The Danish Energy Agency has granted construction permission for two Vattenfall offshore wind farms with a combined capacity of 350MW.
Last year, Vattenfall pushed back its nearshore wind sites – the 168MW Vesterhav Syd Vesterhav Syd (168MW) Offshoreoff Søndervig, Denmark, Europe Click to see full details and 176MW Vesterhav Nord Vesterhav Nord (176MW) Offshoreoff Thyborøn, Denmark, Europe Click to see full details projects – both in terms of timescale, and distance to shore, after local residents criticised the scheme.
Today (14 December), the Danish Energy Agency approved Vattenfall's updated construction plans for the projects. They will feature 41 of Siemens Gamesa 8.4MW turbines, which will be equipped with a radar system to reduce use of aviation light signals.
The Vesterhav Syd project will be located approximately nine kilometers from the coast while the Vesterhav Nord offshore wind farm will move to about eight kilometres from the coast.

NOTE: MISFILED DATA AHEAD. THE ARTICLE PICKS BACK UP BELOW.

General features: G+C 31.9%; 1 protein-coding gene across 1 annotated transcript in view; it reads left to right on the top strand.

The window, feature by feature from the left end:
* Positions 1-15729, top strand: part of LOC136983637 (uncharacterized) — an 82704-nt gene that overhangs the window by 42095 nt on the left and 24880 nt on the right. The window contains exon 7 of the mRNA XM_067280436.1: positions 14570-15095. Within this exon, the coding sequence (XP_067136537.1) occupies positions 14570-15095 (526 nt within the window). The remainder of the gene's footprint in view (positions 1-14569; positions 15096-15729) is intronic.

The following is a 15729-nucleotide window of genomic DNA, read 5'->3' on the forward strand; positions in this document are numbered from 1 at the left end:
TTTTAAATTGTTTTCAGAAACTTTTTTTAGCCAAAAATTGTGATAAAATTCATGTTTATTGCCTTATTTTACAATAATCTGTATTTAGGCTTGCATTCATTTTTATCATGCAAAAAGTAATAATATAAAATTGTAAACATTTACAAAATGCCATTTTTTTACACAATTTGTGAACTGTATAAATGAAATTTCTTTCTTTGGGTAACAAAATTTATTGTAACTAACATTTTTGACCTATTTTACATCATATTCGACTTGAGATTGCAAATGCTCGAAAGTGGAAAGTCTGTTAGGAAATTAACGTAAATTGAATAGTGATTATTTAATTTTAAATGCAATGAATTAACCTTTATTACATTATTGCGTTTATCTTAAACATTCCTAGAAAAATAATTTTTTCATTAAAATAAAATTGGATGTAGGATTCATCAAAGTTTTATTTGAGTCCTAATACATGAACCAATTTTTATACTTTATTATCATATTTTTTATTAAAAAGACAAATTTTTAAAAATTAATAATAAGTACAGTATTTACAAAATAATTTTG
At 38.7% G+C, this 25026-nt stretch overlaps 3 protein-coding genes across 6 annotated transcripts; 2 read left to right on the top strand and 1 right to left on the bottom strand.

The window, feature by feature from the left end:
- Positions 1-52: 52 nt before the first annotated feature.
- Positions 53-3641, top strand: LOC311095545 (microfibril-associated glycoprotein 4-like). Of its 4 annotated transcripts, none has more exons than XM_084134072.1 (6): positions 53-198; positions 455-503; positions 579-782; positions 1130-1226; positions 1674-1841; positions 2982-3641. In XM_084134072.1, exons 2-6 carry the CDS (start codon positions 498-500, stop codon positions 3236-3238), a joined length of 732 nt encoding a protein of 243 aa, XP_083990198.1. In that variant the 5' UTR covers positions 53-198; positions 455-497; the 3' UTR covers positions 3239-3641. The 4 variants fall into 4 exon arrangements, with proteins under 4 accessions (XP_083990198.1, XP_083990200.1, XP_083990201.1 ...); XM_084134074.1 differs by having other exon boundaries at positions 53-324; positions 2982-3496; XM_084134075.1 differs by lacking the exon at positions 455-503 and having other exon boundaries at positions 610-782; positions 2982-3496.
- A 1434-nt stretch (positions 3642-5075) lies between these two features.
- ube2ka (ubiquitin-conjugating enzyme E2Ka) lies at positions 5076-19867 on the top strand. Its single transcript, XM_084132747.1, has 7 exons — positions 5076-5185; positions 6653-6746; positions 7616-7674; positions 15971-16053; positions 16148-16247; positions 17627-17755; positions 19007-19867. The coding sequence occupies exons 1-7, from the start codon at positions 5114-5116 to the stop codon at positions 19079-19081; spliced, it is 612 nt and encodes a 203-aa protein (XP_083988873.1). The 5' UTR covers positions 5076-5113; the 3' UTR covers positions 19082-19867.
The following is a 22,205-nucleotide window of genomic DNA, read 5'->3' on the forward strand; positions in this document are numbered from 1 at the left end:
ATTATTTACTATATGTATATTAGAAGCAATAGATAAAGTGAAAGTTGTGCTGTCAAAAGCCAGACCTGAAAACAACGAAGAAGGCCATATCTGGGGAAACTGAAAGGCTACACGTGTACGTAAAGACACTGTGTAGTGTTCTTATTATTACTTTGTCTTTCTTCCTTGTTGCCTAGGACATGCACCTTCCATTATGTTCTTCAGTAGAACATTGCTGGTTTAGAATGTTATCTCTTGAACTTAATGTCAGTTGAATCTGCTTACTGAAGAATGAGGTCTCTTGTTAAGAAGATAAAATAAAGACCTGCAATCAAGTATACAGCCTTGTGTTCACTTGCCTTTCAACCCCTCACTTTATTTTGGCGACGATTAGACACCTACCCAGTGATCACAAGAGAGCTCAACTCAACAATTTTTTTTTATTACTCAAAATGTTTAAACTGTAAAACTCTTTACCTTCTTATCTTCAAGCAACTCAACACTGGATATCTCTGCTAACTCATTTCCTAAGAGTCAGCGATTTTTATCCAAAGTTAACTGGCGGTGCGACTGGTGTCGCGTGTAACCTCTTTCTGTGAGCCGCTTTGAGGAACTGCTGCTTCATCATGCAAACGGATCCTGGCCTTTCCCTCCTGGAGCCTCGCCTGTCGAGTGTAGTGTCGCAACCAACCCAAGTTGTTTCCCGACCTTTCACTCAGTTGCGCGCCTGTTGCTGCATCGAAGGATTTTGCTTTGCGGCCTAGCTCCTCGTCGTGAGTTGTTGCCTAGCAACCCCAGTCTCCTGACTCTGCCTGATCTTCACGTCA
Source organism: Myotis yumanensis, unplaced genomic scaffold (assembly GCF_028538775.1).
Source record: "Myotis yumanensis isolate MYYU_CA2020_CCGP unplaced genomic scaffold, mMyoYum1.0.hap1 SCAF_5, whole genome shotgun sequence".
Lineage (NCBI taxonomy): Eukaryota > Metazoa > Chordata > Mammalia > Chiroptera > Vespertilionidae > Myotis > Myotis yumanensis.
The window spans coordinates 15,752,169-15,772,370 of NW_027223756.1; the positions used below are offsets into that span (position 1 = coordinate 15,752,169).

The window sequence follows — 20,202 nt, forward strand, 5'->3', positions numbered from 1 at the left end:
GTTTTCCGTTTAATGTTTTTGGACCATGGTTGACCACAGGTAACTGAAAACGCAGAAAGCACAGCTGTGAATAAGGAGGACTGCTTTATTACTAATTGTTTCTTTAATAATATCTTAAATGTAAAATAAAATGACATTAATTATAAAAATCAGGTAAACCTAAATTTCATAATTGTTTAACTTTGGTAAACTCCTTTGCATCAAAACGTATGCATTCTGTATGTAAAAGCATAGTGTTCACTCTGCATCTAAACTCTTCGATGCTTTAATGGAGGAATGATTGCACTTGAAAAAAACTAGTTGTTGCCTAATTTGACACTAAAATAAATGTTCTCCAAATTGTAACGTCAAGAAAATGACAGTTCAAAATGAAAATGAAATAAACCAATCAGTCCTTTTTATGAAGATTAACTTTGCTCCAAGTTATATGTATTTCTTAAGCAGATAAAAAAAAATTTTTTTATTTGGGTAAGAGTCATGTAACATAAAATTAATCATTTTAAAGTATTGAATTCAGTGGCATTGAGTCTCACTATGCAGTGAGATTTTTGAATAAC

Vattenfall's Danish director, Jacob Nørgaard Andersen, said the agency had carried out a “thorough review” of its environmental assessment and the consultation responses from the public consultation.
In a statement, he said he was “satisfied” with the outcome.
He added: "At the same time, we see the permits as a signal that the initiatives we have had great focus on – and will continue to work with – namely to ensure consideration for the local community as well as the environment and nature, have been positively received.”
Vattenfall’s radar system still needs to be given approval by the Danish Transport, Building and Housing Agency by the middle of next year.
The two offshore wind farms will increase Danish electricity production from wind by approximately 10% and provide enough electricity to meet the needs of 380,000 households, according to Vattenfall.
The latest data collated by Windpower Intelligence (WPI), the research division of Windpower Monthly, shows that Denmark currently has 1,717MW of installed offshore wind capacity.